Women breaking new ground
There’s no question that significant barriers to women’s advancement remain intact. In fact, the head of UN Women pointed out that a girl born today will be an 81 year-old grandmother before she has the same chance as a man to become a CEO , and she will have to wait until she is 50 years old to have an equal chance to head a country. Yet, if you rewind a year, two years, pick a number in the past decade, doesn’t it feel like we’ve already had the very same conversations, quoting the very same bleak statistics, sharing the very same frustrations?While women clearly still face significant obstacles in achieving the gender parity we all hope for, this shouldn’t completely overshadow the huge strides women are making as leaders, innovators, and money-earners. In fact, we are breaking new ground in every industry and closing, albeit slowly, the infamous wage gap every year.
As we celebrate the 107th annual International Women’s Day this Sunday, March 8th, here are some examples of the notable progress women have made and how women are changing the face of power and wielding influence to positively impact all aspects of our globally-connected world.
1. Political Powerhouses
Women’s representation in Washington is at an all time high, with women making up nearly one fifth of the 114th Congress . Female lawmakers account for 20 seats in the U.S. Senate and a record 84 seats in the House, up from 80 during the last Congress. Notable newcomers include Elise Stefanik, who at age 30 was sworn in as the youngest woman ever elected to Congress, as well as Mia Love, the first black female Republican elected to Congress.
What’s more, while the presence of women in the highest political positions remains anemic, 63% of Americans believe the country would be better governed if more women held elected office.
2. Billionaires On The Rise
2015 was a record-breaking year for women on Forbes annual ranking of the World’s Billionaires. In just three years, the number of female billionaires on the list has grown by 90%, with 197 women represented in this year’s ranking. Notable newcomers to the list include Elizabeth Holmes, founder of the blood testing company Theranos, who at the age of 31 has become the youngest self-made female billionaire in the world. Folorunsho Alakija is a Nigerian businesswoman who has replaced Isabel dos Santos as the richest woman of Africa, and also is the richest black woman in the world. She is a business tycoon involved in the fashion, oil and printing industries. She is the group managing director of The Rose of Sharon Group which consists of The Rose of Sharon Prints & Promotions Limited and Digital Reality Prints Limited and the executive vice-chairman of Famfa Oil Limited. Alakija is ranked by Forbes as the richest woman in Nigeria with an estimated net worth of $2.5 billion and as of 2014, she is listed as the 96th most powerful woman in the world by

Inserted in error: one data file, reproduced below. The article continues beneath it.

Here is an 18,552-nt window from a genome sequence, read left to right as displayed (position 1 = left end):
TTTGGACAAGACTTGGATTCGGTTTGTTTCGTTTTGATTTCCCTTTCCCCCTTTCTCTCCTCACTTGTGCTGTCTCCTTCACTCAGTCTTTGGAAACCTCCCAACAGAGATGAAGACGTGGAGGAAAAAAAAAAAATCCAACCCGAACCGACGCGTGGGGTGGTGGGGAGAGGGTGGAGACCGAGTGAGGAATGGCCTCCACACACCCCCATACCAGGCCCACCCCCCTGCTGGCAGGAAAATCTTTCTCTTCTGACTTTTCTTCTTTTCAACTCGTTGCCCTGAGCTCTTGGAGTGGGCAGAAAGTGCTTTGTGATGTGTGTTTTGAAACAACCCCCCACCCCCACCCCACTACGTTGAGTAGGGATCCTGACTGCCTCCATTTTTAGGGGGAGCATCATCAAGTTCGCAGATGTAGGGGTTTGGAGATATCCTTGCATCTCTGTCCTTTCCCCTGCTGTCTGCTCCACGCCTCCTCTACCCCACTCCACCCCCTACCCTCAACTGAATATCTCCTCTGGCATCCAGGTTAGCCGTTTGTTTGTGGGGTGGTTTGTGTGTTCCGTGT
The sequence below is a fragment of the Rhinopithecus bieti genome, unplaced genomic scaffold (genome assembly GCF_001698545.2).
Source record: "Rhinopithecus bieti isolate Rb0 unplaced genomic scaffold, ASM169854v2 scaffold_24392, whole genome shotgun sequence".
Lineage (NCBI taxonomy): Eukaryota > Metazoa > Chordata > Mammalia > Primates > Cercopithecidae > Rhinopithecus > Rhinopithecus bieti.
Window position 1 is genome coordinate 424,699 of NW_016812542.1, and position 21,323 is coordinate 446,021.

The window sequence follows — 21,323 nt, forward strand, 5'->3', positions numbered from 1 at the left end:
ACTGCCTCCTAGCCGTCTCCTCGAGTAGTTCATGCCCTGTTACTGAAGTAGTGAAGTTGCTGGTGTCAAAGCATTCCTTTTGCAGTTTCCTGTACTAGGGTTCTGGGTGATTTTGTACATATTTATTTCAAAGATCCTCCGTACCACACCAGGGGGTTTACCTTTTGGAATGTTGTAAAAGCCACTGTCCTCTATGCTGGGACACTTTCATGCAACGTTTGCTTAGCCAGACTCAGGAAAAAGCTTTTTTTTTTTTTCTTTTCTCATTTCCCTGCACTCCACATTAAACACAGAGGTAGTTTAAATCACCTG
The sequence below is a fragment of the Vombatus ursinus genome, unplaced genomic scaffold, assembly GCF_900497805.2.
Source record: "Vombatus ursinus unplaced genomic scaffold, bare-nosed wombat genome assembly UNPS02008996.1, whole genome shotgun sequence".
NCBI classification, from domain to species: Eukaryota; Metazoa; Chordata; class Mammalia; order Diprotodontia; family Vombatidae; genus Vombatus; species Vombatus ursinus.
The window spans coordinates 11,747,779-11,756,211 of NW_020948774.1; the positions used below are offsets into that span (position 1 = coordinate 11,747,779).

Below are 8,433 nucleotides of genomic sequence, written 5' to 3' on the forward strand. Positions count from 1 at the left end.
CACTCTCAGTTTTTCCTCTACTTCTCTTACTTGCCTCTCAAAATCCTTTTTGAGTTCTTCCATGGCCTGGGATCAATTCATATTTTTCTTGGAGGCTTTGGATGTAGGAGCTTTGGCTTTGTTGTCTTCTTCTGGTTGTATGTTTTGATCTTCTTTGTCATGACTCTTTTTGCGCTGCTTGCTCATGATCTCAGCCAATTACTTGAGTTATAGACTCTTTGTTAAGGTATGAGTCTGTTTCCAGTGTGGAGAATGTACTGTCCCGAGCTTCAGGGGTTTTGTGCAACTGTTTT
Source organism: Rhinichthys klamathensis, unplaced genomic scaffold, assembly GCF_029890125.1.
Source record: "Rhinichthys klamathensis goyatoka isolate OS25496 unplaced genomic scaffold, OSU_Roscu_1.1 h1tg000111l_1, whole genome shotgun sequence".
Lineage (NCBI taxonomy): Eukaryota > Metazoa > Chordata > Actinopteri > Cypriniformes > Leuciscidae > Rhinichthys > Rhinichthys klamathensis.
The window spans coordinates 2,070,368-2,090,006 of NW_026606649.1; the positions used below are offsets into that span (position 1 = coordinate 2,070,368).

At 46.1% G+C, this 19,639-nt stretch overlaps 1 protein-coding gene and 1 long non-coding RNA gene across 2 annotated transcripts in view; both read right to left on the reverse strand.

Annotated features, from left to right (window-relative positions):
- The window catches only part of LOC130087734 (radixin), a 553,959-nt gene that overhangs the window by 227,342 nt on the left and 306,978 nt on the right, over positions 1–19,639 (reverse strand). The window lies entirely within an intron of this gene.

3. Entrepreneurs Trending
Women continue to be one of the most dynamic engines of economic growth in this country. The latest Open State of Women-Owned Business report estimated that there are now over 9 million women-owned businesses in the U.S. that generate over $1.4 trillion in revenue and 7.8 million jobs. Women are starting 1,200 new businesses a day, up 65% from the year prior, with four out of every ten new firms being launched by a female .
4. Driving The Bottom Line
Research has continued to show strong links between female representation on corporate boards and a company’s improved financial performance. A study by Credit Suisse found that companies with at least one female director outperformed all-male boards by an average of 5% since 2012, and were likely to pay higher dividends to shareholders.
More notably, the study found that women’s participation in senior management and C-level roles also appears to positively impact the bottom line. Senior teams that had 15% or more women demonstrated a return on equity of 14.7%, nearly 5% higher than those teams with fewer than 10% women. Similarly, an analysis by Bespoke Investment shows that over the past five years, women-led companies on the S&P 500 have posted a 19.5% stock gain versus a 14.9% uptick for those headed by male CEOs .
5. From the Playing Field To The Corner Office
It’s been more than 40 years since the passage of Title IX, and the benefits of having more young girls and women play competitive sports continues to extend far beyond their athletic endeavors. A recent study by EY of more than 400 female executives around the world found that the majority of women holding C-level positions played sports at an advanced university level (52%) , with 96% having played at some level during their school years. Of the senior management surveyed, 74% agreed that participating in sports could help accelerate women’s leadership and career potential, with nearly two thirds of the women citing their participation in sports as a contributing factor in their own career success. The top 3 leadership skills attributed to sports: motivational skills, the ability to see projects through completion, and team building.